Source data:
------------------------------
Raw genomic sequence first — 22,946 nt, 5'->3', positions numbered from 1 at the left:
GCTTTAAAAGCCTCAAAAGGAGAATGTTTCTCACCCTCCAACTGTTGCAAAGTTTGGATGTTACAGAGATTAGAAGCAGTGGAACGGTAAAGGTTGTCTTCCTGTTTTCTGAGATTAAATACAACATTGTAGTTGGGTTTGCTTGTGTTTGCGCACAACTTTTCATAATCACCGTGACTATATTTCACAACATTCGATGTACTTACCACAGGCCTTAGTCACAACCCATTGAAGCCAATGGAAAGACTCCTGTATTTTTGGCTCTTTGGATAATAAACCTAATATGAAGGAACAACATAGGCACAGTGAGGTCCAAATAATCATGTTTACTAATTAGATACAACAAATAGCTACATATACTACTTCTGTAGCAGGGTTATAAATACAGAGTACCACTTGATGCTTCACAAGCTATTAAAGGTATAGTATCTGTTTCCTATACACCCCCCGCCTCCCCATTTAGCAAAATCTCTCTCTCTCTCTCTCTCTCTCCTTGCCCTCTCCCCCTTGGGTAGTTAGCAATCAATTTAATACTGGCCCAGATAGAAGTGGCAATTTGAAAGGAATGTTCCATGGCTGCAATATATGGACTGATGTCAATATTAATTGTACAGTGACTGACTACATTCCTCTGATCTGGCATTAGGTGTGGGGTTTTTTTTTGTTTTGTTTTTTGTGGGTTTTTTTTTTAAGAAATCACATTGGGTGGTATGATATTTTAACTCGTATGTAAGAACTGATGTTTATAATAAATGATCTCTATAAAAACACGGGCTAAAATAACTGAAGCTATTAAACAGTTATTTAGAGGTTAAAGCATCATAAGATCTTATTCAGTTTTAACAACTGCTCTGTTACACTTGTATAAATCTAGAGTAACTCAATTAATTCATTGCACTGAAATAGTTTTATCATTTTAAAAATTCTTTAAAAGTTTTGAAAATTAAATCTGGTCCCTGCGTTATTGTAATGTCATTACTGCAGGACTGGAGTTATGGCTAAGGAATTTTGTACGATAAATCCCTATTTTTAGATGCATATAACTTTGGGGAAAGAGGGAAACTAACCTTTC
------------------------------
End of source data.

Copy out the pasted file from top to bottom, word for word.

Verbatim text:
Raw genomic sequence first — 22,946 nt, 5'->3', positions numbered from 1 at the left:
GCTTTAAAAGCCTCAAAAGGAGAATGTTTCTCACCCTCCAACTGTTGCAAAGTTTGGATGTTACAGAGATTAGAAGCAGTGGAACGGTAAAGGTTGTCTTCCTGTTTTCTGAGATTAAATACAACATTGTAGTTGGGTTTGCTTGTGTTTGCGCACAACTTTTCATAATCACCGTGACTATATTTCACAACATTCGATGTACTTACCACAGGCCTTAGTCACAACCCATTGAAGCCAATGGAAAGACTCCTGTATTTTTGGCTCTTTGGATAATAAACCTAATATGAAGGAACAACATAGGCACAGTGAGGTCCAAATAATCATGTTTACTAATTAGATACAACAAATAGCTACATATACTACTTCTGTAGCAGGGTTATAAATACAGAGTACCACTTGATGCTTCACAAGCTATTAAAGGTATAGTATCTGTTTCCTATACACCCCCCGCCTCCCCATTTAGCAAAATCTCTCTCTCTCTCTCTCTCTCTCCTTGCCCTCTCCCCCTTGGGTAGTTAGCAATCAATTTAATACTGGCCCAGATAGAAGTGGCAATTTGAAAGGAATGTTCCATGGCTGCAATATATGGACTGATGTCAATATTAATTGTACAGTGACTGACTACATTCCTCTGATCTGGCATTAGGTGTGGGGTTTTTTTTTGTTTTGTTTTTTGTGGGTTTTTTTTTTAAGAAATCACATTGGGTGGTATGATATTTTAACTCGTATGTAAGAACTGATGTTTATAATAAATGATCTCTATAAAAACACGGGCTAAAATAACTGAAGCTATTAAACAGTTATTTAGAGGTTAAAGCATCATAAGATCTTATTCAGTTTTAACAACTGCTCTGTTACACTTGTATAAATCTAGAGTAACTCAATTAATTCATTGCACTGAAATAGTTTTATCATTTTAAAAATTCTTTAAAAGTTTTGAAAATTAAATCTGGTCCCTGCGTTATTGTAATGTCATTACTGCAGGACTGGAGTTATGGCTAAGGAATTTTGTACGATAAATCCCTATTTTTAGATGCATATAACTTTGGGGAAAGAGGGAAACTAACCTTTC